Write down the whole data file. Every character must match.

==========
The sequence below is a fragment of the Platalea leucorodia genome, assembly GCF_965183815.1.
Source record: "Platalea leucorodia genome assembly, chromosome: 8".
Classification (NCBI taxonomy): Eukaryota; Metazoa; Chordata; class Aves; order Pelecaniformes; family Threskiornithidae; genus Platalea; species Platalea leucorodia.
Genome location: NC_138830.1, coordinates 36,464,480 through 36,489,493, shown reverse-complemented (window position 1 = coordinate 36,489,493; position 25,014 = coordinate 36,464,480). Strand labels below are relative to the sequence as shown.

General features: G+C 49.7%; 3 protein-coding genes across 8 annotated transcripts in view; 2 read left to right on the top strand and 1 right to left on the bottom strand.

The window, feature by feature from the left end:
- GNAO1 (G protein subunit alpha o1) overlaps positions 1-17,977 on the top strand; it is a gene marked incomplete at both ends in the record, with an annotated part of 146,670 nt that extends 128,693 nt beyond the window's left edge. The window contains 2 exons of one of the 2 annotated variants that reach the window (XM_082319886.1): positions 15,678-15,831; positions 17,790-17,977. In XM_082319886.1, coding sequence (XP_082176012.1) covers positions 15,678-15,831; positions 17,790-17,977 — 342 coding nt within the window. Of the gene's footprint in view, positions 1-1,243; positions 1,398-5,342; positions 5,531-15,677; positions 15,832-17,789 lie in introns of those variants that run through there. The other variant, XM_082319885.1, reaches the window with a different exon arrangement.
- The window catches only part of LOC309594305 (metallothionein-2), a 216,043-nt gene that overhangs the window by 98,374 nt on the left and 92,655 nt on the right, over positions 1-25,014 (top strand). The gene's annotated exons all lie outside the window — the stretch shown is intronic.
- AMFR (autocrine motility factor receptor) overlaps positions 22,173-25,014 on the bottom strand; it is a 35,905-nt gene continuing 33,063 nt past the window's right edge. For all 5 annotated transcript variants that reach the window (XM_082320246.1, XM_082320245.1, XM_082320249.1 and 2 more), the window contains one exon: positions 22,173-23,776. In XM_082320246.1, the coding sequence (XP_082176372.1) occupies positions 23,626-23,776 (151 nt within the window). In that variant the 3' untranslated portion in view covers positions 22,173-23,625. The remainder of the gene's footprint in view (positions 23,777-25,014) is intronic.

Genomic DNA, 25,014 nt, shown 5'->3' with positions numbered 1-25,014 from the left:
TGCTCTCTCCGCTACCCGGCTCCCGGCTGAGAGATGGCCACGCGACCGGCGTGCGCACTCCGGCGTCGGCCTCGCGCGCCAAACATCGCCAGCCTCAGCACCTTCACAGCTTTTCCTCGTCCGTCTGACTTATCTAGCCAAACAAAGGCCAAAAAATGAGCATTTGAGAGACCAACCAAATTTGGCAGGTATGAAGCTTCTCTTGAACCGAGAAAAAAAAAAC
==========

The sequence below is a fragment of the Platalea leucorodia genome, assembly GCF_965183815.1.
Source record: "Platalea leucorodia genome assembly, chromosome: 8".
Classification (NCBI taxonomy): Eukaryota; Metazoa; Chordata; class Aves; order Pelecaniformes; family Threskiornithidae; genus Platalea; species Platalea leucorodia.
Genome location: NC_138830.1, coordinates 36,464,480 through 36,489,493, shown reverse-complemented (window position 1 = coordinate 36,489,493; position 25,014 = coordinate 36,464,480). Strand labels below are relative to the sequence as shown.

General features: G+C 49.7%; 3 protein-coding genes across 8 annotated transcripts in view; 2 read left to right on the top strand and 1 right to left on the bottom strand.

The window, feature by feature from the left end:
- GNAO1 (G protein subunit alpha o1) overlaps positions 1-17,977 on the top strand; it is a gene marked incomplete at both ends in the record, with an annotated part of 146,670 nt that extends 128,693 nt beyond the window's left edge. The window contains 2 exons of one of the 2 annotated variants that reach the window (XM_082319886.1): positions 15,678-15,831; positions 17,790-17,977. In XM_082319886.1, coding sequence (XP_082176012.1) covers positions 15,678-15,831; positions 17,790-17,977 — 342 coding nt within the window. Of the gene's footprint in view, positions 1-1,243; positions 1,398-5,342; positions 5,531-15,677; positions 15,832-17,789 lie in introns of those variants that run through there. The other variant, XM_082319885.1, reaches the window with a different exon arrangement.
- The window catches only part of LOC309594305 (metallothionein-2), a 216,043-nt gene that overhangs the window by 98,374 nt on the left and 92,655 nt on the right, over positions 1-25,014 (top strand). The gene's annotated exons all lie outside the window — the stretch shown is intronic.
- AMFR (autocrine motility factor receptor) overlaps positions 22,173-25,014 on the bottom strand; it is a 35,905-nt gene continuing 33,063 nt past the window's right edge. For all 5 annotated transcript variants that reach the window (XM_082320246.1, XM_082320245.1, XM_082320249.1 and 2 more), the window contains one exon: positions 22,173-23,776. In XM_082320246.1, the coding sequence (XP_082176372.1) occupies positions 23,626-23,776 (151 nt within the window). In that variant the 3' untranslated portion in view covers positions 22,173-23,625. The remainder of the gene's footprint in view (positions 23,777-25,014) is intronic.

Genomic DNA, 25,014 nt, shown 5'->3' with positions numbered 1-25,014 from the left:
TGCTCTCTCCGCTACCCGGCTCCCGGCTGAGAGATGGCCACGCGACCGGCGTGCGCACTCCGGCGTCGGCCTCGCGCGCCAAACATCGCCAGCCTCAGCACCTTCACAGCTTTTCCTCGTCCGTCTGACTTATCTAGCCAAACAAAGGCCAAAAAATGAGCATTTGAGAGACCAACCAAATTTGGCAGGTATGAAGCTTCTCTTGAACCGAGAAAAAAAAAAC